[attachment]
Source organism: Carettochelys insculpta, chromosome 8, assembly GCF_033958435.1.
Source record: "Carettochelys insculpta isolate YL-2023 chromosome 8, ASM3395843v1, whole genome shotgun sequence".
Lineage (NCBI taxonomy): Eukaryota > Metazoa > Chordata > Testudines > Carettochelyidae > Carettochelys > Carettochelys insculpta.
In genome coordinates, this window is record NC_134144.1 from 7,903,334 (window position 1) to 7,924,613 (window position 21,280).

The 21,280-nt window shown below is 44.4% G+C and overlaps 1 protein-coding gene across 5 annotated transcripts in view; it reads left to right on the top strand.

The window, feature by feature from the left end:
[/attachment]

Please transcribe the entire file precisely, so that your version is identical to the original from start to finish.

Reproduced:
Source organism: Carettochelys insculpta, chromosome 8, assembly GCF_033958435.1.
Source record: "Carettochelys insculpta isolate YL-2023 chromosome 8, ASM3395843v1, whole genome shotgun sequence".
Lineage (NCBI taxonomy): Eukaryota > Metazoa > Chordata > Testudines > Carettochelyidae > Carettochelys > Carettochelys insculpta.
In genome coordinates, this window is record NC_134144.1 from 7,903,334 (window position 1) to 7,924,613 (window position 21,280).

The 21,280-nt window shown below is 44.4% G+C and overlaps 1 protein-coding gene across 5 annotated transcripts in view; it reads left to right on the top strand.

The window, feature by feature from the left end: